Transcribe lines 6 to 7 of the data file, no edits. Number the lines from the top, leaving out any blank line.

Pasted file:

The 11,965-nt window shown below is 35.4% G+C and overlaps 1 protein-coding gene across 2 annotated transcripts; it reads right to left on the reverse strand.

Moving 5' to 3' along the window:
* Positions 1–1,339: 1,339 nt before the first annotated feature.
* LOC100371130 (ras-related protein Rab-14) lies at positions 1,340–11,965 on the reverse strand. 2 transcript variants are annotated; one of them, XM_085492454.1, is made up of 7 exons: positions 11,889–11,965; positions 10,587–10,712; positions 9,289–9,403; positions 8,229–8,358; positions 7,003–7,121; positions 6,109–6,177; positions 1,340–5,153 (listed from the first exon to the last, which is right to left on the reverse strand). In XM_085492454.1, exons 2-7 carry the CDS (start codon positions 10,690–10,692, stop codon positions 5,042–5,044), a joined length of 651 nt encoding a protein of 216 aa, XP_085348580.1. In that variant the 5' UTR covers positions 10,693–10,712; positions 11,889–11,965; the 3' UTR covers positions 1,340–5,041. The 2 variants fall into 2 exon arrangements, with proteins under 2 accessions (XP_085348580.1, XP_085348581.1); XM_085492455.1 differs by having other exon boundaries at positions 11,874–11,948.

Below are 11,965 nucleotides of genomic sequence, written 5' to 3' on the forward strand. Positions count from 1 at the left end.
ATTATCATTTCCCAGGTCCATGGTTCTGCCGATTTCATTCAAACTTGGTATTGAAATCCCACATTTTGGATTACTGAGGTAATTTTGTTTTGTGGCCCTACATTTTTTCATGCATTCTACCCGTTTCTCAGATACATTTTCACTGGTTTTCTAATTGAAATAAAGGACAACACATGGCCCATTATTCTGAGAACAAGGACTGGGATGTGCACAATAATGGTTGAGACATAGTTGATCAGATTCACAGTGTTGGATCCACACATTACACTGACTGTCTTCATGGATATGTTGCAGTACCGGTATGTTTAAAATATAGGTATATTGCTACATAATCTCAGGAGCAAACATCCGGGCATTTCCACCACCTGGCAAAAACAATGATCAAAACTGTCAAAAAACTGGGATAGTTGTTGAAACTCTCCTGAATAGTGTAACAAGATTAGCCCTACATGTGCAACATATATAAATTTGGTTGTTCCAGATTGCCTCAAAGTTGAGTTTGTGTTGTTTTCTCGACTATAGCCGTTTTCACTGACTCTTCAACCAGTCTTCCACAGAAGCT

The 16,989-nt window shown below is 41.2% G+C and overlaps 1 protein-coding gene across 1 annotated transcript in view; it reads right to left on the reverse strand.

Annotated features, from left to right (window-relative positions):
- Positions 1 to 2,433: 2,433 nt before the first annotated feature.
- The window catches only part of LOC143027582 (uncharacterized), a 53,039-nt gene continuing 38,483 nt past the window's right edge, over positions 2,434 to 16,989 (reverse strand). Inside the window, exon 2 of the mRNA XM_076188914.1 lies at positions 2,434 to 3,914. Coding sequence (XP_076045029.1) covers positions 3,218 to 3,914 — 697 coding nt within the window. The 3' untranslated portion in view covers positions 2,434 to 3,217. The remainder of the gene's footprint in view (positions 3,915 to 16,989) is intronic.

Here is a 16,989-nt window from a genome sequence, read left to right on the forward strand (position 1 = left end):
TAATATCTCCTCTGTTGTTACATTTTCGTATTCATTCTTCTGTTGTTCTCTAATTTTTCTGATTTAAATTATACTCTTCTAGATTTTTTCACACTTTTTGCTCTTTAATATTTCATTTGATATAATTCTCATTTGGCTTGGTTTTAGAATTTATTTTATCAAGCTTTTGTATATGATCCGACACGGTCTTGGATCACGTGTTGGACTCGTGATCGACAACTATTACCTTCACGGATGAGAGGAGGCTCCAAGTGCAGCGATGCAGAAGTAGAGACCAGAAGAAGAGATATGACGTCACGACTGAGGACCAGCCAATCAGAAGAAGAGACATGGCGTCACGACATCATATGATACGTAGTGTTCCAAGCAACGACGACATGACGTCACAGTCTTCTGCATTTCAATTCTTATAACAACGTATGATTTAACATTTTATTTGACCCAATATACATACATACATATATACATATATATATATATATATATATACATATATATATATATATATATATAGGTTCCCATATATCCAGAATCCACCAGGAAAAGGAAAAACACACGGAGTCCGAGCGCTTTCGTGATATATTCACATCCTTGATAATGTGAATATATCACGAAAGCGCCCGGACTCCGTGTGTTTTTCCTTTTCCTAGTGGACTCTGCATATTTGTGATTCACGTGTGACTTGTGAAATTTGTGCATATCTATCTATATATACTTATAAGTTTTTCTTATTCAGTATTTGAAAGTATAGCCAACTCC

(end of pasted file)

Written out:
ATTATCATTTCCCAGGTCCATGGTTCTGCCGATTTCATTCAAACTTGGTATTGAAATCCCACATTTTGGATTACTGAGGTAATTTTGTTTTGTGGCCCTACATTTTTTCATGCATTCTACCCGTTTCTCAGATACATTTTCACTGGTTTTCTAATTGAAATAAAGGACAACACATGGCCCATTATTCTGAGAACAAGGACTGGGATGTGCACAATAATGGTTGAGACATAGTTGATCAGATTCACAGTGTTGGATCCACACATTACACTGACTGTCTTCATGGATATGTTGCAGTACCGGTATGTTTAAAATATAGGTATATTGCTACATAATCTCAGGAGCAAACATCCGGGCATTTCCACCACCTGGCAAAAACAATGATCAAAACTGTCAAAAAACTGGGATAGTTGTTGAAACTCTCCTGAATAGTGTAACAAGATTAGCCCTACATGTGCAACATATATAAATTTGGTTGTTCCAGATTGCCTCAAAGTTGAGTTTGTGTTGTTTTCTCGACTATAGCCGTTTTCACTGACTCTTCAACCAGTCTTCCACAGAAGCT

The 16,989-nt window shown below is 41.2% G+C and overlaps 1 protein-coding gene across 1 annotated transcript in view; it reads right to left on the reverse strand.